Have you ever taken the time to look around and figure out what things are holding your kids back? What is keeping them from taking risks that will let them learn? Maybe an even more cutting question would be; who is doing things for them and preventing them from learning?
I believe the primary thing that holds kids back from learning, growing, and excelling in life are the adults closest to them…yep us as parents.
I think back to my childhood and I was driving a lawnmower at 3, Honda Three Wheeler at 4, Minibike and backhoe at 5. My mom was furious with my dad about letting me on the backhoe alone but I loved it then and wonder now if it wasn’t one of his best parenting moves.
When I was 8 my dad give me a pile of tools and stuck me in front of a lawnmower that needed some engine repairs. I remember the instructions were “remove the spark plug and these bolts then pull the head off.” Dad walked away and I did what I was told. It felt like my dad was gone forever, and I was nervous I would mess up but I followed my instructions. When he returned he reset the values, and told me to put it all back together, and away he went again.
I don’t know what he expected to happen. I don’t know if he watched me from the window. But I followed instructions and mowed the lawn later that day. I learned that I CAN. Age wasn’t holding me back.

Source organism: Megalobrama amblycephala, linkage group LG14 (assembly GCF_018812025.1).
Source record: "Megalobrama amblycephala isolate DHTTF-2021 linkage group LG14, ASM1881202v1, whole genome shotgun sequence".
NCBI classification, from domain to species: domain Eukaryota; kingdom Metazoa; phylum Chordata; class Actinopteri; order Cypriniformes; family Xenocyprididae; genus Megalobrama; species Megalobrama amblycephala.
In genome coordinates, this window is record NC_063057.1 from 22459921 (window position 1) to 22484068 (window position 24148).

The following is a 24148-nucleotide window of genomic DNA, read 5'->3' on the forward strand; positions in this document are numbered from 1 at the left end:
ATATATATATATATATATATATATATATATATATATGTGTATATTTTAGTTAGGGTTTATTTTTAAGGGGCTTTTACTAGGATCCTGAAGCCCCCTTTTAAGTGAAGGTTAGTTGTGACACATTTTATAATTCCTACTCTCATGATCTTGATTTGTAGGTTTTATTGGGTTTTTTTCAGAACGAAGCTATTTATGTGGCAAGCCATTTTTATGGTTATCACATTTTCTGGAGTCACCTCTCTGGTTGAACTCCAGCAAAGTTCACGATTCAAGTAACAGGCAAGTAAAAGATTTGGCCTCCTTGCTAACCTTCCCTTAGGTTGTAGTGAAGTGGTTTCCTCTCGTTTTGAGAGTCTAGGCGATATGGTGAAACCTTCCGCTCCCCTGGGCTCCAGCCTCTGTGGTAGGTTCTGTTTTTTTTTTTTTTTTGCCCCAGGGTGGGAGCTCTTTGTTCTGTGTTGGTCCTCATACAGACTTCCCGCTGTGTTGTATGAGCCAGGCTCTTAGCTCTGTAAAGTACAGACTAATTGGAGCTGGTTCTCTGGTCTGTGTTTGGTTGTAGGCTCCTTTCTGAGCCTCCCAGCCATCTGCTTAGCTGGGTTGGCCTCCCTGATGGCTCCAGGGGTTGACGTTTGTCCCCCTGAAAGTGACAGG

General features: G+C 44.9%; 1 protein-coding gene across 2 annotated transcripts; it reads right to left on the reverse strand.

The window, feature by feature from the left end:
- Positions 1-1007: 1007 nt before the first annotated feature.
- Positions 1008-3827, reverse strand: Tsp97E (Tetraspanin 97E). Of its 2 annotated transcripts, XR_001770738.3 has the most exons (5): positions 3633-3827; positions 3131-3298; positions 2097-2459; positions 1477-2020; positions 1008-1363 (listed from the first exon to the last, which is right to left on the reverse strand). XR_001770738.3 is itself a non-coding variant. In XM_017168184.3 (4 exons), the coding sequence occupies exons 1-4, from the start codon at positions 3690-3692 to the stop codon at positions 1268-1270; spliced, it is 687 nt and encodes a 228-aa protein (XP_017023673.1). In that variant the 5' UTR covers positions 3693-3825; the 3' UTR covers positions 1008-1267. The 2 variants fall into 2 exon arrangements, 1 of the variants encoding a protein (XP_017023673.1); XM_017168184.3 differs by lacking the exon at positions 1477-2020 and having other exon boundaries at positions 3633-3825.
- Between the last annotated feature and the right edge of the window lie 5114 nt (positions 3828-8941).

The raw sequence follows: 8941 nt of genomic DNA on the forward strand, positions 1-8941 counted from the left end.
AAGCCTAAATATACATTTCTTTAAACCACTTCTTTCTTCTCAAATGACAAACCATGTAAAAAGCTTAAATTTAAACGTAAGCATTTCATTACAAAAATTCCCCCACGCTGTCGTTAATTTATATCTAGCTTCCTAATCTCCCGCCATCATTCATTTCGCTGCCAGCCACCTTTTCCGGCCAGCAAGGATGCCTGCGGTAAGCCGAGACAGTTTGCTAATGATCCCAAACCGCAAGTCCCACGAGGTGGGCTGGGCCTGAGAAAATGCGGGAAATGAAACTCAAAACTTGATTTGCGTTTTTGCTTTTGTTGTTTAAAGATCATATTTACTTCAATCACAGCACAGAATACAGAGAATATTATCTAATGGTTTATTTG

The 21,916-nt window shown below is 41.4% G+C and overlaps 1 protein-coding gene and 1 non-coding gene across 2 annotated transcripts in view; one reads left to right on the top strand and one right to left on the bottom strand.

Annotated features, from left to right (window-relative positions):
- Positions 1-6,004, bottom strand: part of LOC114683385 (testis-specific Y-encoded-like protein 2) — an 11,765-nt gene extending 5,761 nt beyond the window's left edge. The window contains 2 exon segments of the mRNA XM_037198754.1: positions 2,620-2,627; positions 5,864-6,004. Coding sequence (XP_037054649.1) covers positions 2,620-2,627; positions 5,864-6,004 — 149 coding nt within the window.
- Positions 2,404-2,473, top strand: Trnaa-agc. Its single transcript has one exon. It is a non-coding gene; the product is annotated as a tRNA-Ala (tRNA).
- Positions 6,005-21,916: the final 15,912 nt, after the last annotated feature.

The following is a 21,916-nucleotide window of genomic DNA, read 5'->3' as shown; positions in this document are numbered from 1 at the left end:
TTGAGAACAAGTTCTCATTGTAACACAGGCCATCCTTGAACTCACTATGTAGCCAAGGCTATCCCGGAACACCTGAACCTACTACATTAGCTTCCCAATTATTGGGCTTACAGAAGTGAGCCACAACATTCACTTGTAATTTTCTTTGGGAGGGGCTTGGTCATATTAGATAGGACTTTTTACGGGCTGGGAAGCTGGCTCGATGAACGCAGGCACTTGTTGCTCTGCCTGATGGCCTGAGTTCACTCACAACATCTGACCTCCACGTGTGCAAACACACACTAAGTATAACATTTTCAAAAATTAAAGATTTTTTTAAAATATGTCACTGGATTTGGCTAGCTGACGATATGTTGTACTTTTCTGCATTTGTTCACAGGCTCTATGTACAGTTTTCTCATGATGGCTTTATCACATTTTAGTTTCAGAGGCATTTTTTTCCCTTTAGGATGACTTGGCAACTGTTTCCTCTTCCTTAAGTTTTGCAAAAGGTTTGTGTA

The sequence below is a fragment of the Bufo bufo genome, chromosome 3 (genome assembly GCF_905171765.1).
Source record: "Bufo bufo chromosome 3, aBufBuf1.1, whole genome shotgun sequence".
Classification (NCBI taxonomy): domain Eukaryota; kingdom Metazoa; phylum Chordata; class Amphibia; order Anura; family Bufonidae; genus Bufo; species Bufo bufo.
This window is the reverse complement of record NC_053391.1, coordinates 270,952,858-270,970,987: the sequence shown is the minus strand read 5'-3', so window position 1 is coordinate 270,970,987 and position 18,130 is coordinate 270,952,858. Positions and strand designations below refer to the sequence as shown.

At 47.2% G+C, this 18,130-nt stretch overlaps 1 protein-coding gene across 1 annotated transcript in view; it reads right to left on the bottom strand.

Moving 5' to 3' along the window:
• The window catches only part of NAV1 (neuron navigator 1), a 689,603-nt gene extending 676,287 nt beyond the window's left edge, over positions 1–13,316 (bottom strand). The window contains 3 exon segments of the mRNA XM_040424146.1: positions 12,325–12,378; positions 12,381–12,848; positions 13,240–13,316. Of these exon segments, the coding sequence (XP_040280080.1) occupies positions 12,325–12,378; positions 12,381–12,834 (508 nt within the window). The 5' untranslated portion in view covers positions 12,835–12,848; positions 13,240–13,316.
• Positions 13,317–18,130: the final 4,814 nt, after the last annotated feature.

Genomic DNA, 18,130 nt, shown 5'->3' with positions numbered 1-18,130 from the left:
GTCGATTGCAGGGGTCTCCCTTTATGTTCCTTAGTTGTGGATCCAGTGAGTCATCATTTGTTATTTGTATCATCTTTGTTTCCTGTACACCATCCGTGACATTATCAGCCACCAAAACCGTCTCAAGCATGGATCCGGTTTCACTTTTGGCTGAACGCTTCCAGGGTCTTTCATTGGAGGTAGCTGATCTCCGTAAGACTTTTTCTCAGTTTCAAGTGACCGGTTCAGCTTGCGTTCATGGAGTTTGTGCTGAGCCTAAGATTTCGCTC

I try giving my kids the same types of opportunities. A (8) is a great example of not realizing she can’t.
- A few days after L was born she made eggs and coffee and brought us breakfast in bed.
- She bakes banana bread and cookies from scratch without any help (Not event with the oven).
- Over a year ago she taught C the alphabet (which was a surprise when Stef realized C had it down).
- Oh yeah, she was driving my 5-speed car at 7 years old.
Today Stef was in a skit (full skit here) but our normal lighting person couldn’t make the practices. A offered to help. But come on…she is 8. We can’t trust her to actually do it, can we? I did. And she learned the system, memorized the ques and nailed it. Check out these videos I got during the process.
At Christmas A got a new laptop and keeps asking me “dad, how do I….?” As much as possible I encourage her to try to learn herself. This isn’t because I am lazy. It’s because I don’t want her to need more to learn. She won’t break the computer beyond what I can fix. So I want her to experiment.
Breaking free from the desire to protect our children and make things easy for them is hard. It goes against our instincts. But fortunately, Stef and I are in to together to continually challenge one another for the benefit of our children.
Here are some questions that Stef and I as each other to make sure we aren’t holding our kids back.
- Why are you saying NO?
- Risks: Our kids learn better from minor injuries then you do words from your parents. It’s okay if they take some risks.
- Projects: Many times saying yes to our kids doing something will take longer, but they will enjoy the time with you and learn more. Also if it’s a “chore” and they are offering to help…come on why would we discourage that? 🤣
- Are they old enough to do this themself?
- I will not be the parent whose kids are unable to do laundry or fix themself a snack when they become teenagers.
- What unique opportunities can we give our kids that meet their interests and passions?
How are you holding your kids back? How are you fighting against that urge? Comment below.